CINCINNATIóThe University of Cincinnati (UC) has been designated a Morris K. Udall Center for Parkinsonís Disease Research by the National Institute of Neurological Disorders and Stroke (NINDS).
The designation carries with it a grant of $6.2 million over five years, which will enhance research at the UC Neuroscience Instituteís James J. and Joan A. Gardner Family Center for Parkinsonís Disease and Movement Disorders. UC researchers will also be working with researchers at Michigan State Universityís College of Human Medicine in Grand Rapids.
Parkinsonís disease is a chronic, degenerative neurological order that affects one in 100 people over the age of 60, the average age of disease onset. Symptoms include tremor, or trembling in hands, arms, legs, jaw and face; rigidity, or stiffness of the limbs and trunk; bradykinesia, or slowness of movement; and postural instability, or impaired balance and coordination.
At present, there is no cure of Parkinsonís. A variety of medications, however, can provide relief from its symptoms.
The Morris K. Udall Centers of Excellence Program, named in honor of the former U.S. congressman from Utah who died in 1991 after a long battle with Parkinsonís disease, comprises 14 centers including UCís. Its goal is to create and foster an environment that enhances research effectiveness in a multidisciplinary setting.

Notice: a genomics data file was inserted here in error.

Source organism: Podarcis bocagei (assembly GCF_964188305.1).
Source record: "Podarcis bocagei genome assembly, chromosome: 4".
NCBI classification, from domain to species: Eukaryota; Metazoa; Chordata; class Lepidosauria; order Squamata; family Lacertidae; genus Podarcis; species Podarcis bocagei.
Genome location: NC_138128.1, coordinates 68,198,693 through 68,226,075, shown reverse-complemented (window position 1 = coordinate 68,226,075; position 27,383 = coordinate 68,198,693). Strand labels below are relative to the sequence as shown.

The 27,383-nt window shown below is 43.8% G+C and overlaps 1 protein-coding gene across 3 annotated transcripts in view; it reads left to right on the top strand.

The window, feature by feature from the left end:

ďThis is certainly an acknowledgment of the excellence of the program here and the talents of our accumulated science investigators,Ē says Tim Collier, PhD, director of the Udall Center at UC. ďAnd because community support is a factor in center designation, itís also an acknowledgment of the generosity of the citizens of Greater Cincinnati and the Tristate region.Ē
Funding from the Udall Center designation will support a number of research projects, including research by Collier into progenitor cells, or adult stem cells, and how they might promote repair and recovery in the degenerated brain.
Additional research is focusing on such areas as deep brain stimulation, the response of the brain to the standard medication for Parkinsonís disease (levodopa) and the relationship between Parkinsonís disease and depression.
In addition to UC, Udall Centers across the country are Brigham and Womenís Hospital/Harvard Medical School; Columbia University; Harvard University/McLean Hospital; Johns Hopkins University School of Medicine; Massachusetts General Hospital/Massachusetts Institute of Technology; Mayo Clinic, Jacksonville (Fla.); Northwestern University; University of California, Los Angeles; University of Kentucky; University of Miami; University of Pennsylvania School of Medicine; University of Virginia; and University of Washington. The Parkinsonís Disease Data and Organizing Center at the University of Rochester is an associated program.